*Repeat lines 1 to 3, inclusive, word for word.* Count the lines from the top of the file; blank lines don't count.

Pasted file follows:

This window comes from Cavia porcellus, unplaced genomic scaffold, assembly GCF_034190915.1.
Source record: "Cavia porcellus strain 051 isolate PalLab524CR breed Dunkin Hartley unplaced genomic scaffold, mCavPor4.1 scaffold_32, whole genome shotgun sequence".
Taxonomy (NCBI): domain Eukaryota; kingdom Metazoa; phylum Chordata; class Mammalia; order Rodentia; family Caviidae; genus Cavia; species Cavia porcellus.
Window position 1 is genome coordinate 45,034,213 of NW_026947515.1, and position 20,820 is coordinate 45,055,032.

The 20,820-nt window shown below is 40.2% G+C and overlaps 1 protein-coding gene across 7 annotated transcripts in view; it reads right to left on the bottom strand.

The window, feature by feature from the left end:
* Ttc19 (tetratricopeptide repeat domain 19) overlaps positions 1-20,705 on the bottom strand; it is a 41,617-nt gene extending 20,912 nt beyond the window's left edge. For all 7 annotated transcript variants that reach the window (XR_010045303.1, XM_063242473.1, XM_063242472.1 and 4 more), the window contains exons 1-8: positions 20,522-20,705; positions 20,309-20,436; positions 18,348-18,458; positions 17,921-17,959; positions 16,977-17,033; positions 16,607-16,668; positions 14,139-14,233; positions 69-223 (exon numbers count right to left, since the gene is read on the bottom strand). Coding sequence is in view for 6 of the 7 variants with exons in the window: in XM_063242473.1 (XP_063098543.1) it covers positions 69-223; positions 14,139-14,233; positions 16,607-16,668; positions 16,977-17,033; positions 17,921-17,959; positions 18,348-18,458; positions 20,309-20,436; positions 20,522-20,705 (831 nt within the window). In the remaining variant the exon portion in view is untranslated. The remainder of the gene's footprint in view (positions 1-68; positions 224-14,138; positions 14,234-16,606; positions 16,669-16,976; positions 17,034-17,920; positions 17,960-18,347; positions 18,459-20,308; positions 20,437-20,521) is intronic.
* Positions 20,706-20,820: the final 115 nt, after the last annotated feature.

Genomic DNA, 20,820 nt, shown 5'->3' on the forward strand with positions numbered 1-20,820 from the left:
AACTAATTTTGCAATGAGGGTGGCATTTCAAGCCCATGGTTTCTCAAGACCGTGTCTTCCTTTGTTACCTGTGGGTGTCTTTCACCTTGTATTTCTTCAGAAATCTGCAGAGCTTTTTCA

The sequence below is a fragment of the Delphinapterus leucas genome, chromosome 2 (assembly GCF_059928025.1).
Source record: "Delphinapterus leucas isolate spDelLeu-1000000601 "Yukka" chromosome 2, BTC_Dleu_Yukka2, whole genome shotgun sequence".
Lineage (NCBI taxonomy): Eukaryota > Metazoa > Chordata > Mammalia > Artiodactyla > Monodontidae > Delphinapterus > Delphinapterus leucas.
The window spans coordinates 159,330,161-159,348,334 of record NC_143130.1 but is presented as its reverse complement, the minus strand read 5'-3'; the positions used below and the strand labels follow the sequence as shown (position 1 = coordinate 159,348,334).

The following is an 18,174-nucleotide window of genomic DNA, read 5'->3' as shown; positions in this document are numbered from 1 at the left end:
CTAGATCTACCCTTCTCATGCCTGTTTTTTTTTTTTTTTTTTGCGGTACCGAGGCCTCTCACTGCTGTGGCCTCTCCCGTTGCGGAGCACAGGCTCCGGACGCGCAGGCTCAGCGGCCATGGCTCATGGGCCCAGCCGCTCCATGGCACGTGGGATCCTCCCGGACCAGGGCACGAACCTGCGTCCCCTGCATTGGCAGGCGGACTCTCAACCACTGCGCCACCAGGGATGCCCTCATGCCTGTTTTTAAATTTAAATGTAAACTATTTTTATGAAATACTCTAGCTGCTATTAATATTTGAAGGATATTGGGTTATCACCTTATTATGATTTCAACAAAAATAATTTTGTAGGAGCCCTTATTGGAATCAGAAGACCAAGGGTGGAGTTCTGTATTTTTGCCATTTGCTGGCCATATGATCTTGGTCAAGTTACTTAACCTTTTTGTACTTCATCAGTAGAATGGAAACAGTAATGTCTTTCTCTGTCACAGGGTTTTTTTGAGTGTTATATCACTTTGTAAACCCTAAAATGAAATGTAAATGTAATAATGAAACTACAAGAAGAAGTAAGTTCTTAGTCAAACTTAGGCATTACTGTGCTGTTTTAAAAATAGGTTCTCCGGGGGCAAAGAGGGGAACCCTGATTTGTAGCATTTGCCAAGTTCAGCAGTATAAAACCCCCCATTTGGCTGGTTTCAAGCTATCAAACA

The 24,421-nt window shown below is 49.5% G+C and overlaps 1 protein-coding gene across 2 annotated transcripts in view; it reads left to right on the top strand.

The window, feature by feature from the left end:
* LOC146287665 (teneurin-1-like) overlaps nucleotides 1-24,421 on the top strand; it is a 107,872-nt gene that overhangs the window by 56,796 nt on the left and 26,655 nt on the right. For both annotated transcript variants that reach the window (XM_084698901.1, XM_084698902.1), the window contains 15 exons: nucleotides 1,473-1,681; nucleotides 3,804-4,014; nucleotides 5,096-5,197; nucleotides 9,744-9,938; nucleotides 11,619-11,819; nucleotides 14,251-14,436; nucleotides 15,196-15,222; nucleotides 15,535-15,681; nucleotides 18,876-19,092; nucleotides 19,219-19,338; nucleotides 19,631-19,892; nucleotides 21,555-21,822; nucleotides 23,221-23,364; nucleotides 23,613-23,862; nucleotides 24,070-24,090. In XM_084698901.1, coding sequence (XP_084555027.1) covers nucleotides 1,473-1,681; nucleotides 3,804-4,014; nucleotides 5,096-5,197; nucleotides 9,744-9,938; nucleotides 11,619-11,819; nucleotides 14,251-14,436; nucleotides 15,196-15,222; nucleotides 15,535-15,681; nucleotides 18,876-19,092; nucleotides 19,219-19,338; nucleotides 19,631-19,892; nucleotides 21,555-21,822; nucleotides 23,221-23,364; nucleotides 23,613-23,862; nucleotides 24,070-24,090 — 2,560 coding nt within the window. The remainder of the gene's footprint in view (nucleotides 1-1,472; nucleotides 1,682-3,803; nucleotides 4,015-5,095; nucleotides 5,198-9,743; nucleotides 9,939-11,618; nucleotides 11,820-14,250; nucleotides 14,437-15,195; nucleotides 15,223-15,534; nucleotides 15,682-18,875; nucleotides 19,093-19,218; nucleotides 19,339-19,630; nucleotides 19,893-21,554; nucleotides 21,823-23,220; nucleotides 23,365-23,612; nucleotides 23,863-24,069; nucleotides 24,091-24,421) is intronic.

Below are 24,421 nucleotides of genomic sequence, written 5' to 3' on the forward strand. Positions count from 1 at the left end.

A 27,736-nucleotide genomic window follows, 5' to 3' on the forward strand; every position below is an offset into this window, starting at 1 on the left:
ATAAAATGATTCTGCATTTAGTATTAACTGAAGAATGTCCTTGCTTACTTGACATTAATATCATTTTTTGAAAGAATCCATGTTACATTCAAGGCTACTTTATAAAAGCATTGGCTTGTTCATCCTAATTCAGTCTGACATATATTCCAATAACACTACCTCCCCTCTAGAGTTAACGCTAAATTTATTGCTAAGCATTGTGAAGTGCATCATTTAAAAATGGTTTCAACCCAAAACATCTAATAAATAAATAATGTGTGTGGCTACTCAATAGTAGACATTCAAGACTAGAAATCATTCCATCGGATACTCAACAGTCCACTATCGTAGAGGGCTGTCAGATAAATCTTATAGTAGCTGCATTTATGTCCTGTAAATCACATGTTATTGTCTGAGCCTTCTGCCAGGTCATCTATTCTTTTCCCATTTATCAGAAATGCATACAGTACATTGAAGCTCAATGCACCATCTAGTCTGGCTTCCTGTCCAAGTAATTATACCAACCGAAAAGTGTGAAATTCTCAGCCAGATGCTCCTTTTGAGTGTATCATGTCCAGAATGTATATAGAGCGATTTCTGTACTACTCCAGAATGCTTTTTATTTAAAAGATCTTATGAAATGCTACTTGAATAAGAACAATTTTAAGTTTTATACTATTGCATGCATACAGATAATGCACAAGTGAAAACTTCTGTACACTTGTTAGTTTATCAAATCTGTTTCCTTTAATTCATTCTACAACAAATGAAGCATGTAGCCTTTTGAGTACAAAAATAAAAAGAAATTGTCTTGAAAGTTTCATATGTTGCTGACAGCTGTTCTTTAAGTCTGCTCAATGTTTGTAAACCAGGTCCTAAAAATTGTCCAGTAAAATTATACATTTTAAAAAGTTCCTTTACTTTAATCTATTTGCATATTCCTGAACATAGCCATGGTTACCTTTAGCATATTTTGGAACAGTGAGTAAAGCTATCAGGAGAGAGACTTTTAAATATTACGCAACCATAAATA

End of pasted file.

This window comes from Cavia porcellus, unplaced genomic scaffold, assembly GCF_034190915.1.
Source record: "Cavia porcellus strain 051 isolate PalLab524CR breed Dunkin Hartley unplaced genomic scaffold, mCavPor4.1 scaffold_32, whole genome shotgun sequence".
Taxonomy (NCBI): domain Eukaryota; kingdom Metazoa; phylum Chordata; class Mammalia; order Rodentia; family Caviidae; genus Cavia; species Cavia porcellus.